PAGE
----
Amrit Kaal: Crushed Under Joblessness and Low Wages
In the past five years, the economic slowdown, pandemic and its disastrous response and the Narendra Modi government’s indifference to the common people has led to a steadily worsening economic crisis. The government, perhaps buoyed by electoral successes, has given up on reviving the living condition of the people.
Jobs are not even mentioned nowadays in sarkari discourse although the unemployment rate has stabilised at an unconscionable 7% or more since about October 2018, as shown in the chart below derived from data collected by sample surveys done by Centre for Monitoring Indian Economy or CMIE.
All the talk of bounce-back of the economy or V-shaped recovery is meaningless since people are not getting adequate jobs. Meanwhile, the share of the working age population, which is either working or seeking jobs has – astonishingly – declined from about 45% in January 2017 to about 40% in March 2022. [See chart below]
What does this mean? This means that more and more people are simply getting frustrated and discouraged by the lack of jobs and sitting idle – they opt out of the job ‘market’ as it is described. A large share of them are young people who start doing some courses or other studies, in the hope of preparing themselves better for the illusory jobs of the future.
The total number of employed persons in India has shrunk in these five years from 40.1 crore in January 2017 to 39.6 crore although India’s population has increased in the same period from 130.5 crore to 137.4 crore based on population projections by the Census office.
Incomes and Jobs
A recent analysis of CMIE data has shed some light on two important aspects: incomes and unemployment across different strata of people.
Poorest (annual income less than Rs.1 lakh): This section made up 9.8% of all households in 2019-20, that is, before the pandemic. By 2021-22 their share had increased to 16.6%. Unemployment rate in this section is low – it was 4.1% in Sept-Dec 2019-20 and 4.8% in the same months of 2021-22. But work participation rate in this stratum was abysmal at 38.1% before the pandemic and just 31.3% in 2021-22. Median income of households in this section was a mere Rs.53,000 per year. So, they are barely surviving. Clearly, the unemployment rate in itself is meaningless.
Lower middle class (annual income between Rs.1 – 2 lakh): They make up about 45% of all households. They account for about one-third of all unemployed persons. It rose slightly during the pandemic but by end 2021 had returned to previous share. The work participation rate is better than the poorest section but worse than richer sections.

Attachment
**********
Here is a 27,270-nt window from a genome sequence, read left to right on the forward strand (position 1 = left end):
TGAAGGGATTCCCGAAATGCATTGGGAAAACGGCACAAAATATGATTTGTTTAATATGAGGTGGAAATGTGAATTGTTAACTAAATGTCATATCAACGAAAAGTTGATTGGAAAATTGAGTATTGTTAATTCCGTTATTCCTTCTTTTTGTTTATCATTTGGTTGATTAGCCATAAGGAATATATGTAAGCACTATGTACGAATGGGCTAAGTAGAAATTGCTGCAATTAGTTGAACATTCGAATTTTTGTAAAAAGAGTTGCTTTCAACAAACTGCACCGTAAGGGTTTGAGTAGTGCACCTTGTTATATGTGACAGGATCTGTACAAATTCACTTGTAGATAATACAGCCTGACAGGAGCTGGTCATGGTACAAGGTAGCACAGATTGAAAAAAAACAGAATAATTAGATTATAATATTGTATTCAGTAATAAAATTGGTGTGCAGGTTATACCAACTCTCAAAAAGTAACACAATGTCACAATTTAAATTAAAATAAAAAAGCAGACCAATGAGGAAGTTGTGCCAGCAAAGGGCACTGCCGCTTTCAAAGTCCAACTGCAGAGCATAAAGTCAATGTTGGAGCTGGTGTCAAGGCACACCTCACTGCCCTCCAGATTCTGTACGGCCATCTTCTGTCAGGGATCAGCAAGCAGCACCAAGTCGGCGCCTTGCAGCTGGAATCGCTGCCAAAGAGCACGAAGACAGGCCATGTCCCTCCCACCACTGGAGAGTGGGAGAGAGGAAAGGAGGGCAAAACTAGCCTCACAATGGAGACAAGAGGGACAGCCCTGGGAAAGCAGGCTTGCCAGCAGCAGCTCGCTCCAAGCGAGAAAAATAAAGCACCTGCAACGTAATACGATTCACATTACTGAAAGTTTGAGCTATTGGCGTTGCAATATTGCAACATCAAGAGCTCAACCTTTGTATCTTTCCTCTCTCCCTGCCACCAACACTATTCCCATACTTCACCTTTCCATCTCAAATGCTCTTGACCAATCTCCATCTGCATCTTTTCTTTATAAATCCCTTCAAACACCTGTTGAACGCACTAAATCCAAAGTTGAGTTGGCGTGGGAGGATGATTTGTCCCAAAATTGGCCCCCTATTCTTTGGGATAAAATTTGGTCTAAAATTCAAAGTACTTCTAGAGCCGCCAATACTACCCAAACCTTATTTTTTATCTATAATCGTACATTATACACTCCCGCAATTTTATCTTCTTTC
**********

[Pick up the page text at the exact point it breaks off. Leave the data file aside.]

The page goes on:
Middle class (annual income between Rs.2 – 5 lakh): These households account for about half of all households and also contain half of all unemployed persons. This is the section that is the biggest sufferer of joblessness. Work participation rate is high at 43% but so is unemployment rate at 9%.
The richer sections -- upper middle class (annual income between Rs.5-10 lakh) and the rich (annual income above Rs.10 lakh) have much better work participation rates of about 46% and lower unemployment rates of about 5%. During the pandemic their unemployment rate went through the roof but they have nicely bounced back now. It is these sections that have seen the fabled V-shaped recovery.
Sombre Glimpse of Lower Depths
All this data is from sample surveys and may suffer from usual errors, including definitional ones. The classification is admittedly “not by percentiles as is the norm in academic work but by tangibly rounded values of annual household incomes”.
But it does provide a rather sombre glimpse of India’s struggle with incomes and jobs.
The most striking thing is the pitiable household income levels. About 57% of households, according to this survey, earn less than Rs.2 lakh per year. That works out to about Rs.16,666 per month. Of course many earn much less than that – about 17% earn less than Rs.8,333 per month.
As mentioned, the median annual wage is just Rs.1.7 lakh or about Rs.14,000 per month. The survey has not revealed the hours of work that gets this wage – other surveys and anecdotal evidence suggests that usually people work for more than eight hours to earn this much.
This also shows the prevalence of what is called ‘hidden unemployment’. This is when people are forced to work for very low wages because there is no other option – either they starve or work for whatever is available. This phenomenon is not limited to the poorest sections only. Even in the so called middle class, large sections are working for very low salaries, hoping for the much-hyped achhe din promised by Modi.
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